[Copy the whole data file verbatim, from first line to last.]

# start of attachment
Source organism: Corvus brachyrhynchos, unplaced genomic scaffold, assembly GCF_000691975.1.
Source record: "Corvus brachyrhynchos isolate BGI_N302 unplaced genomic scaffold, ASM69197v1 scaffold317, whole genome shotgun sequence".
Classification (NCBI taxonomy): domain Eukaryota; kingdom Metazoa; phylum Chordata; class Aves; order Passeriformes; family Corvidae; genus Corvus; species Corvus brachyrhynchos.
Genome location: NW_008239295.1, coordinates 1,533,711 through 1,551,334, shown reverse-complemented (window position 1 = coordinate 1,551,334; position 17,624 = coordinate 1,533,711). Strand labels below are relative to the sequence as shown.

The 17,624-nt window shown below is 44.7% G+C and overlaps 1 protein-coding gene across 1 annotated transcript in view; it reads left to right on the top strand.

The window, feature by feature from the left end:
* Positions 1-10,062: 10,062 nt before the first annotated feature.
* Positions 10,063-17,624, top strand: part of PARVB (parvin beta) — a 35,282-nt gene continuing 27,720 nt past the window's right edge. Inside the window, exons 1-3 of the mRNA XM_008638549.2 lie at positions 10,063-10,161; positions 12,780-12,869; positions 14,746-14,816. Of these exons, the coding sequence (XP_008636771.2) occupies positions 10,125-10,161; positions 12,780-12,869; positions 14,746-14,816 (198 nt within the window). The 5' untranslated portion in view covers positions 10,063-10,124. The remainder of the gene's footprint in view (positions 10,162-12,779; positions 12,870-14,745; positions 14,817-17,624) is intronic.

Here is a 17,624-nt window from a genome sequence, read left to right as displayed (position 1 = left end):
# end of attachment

Source organism: Corvus brachyrhynchos, unplaced genomic scaffold, assembly GCF_000691975.1.
Source record: "Corvus brachyrhynchos isolate BGI_N302 unplaced genomic scaffold, ASM69197v1 scaffold317, whole genome shotgun sequence".
Classification (NCBI taxonomy): domain Eukaryota; kingdom Metazoa; phylum Chordata; class Aves; order Passeriformes; family Corvidae; genus Corvus; species Corvus brachyrhynchos.
Genome location: NW_008239295.1, coordinates 1,533,711 through 1,551,334, shown reverse-complemented (window position 1 = coordinate 1,551,334; position 17,624 = coordinate 1,533,711). Strand labels below are relative to the sequence as shown.

The 17,624-nt window shown below is 44.7% G+C and overlaps 1 protein-coding gene across 1 annotated transcript in view; it reads left to right on the top strand.

The window, feature by feature from the left end:
* Positions 1-10,062: 10,062 nt before the first annotated feature.
* Positions 10,063-17,624, top strand: part of PARVB (parvin beta) — a 35,282-nt gene continuing 27,720 nt past the window's right edge. Inside the window, exons 1-3 of the mRNA XM_008638549.2 lie at positions 10,063-10,161; positions 12,780-12,869; positions 14,746-14,816. Of these exons, the coding sequence (XP_008636771.2) occupies positions 10,125-10,161; positions 12,780-12,869; positions 14,746-14,816 (198 nt within the window). The 5' untranslated portion in view covers positions 10,063-10,124. The remainder of the gene's footprint in view (positions 10,162-12,779; positions 12,870-14,745; positions 14,817-17,624) is intronic.

Here is a 17,624-nt window from a genome sequence, read left to right as displayed (position 1 = left end):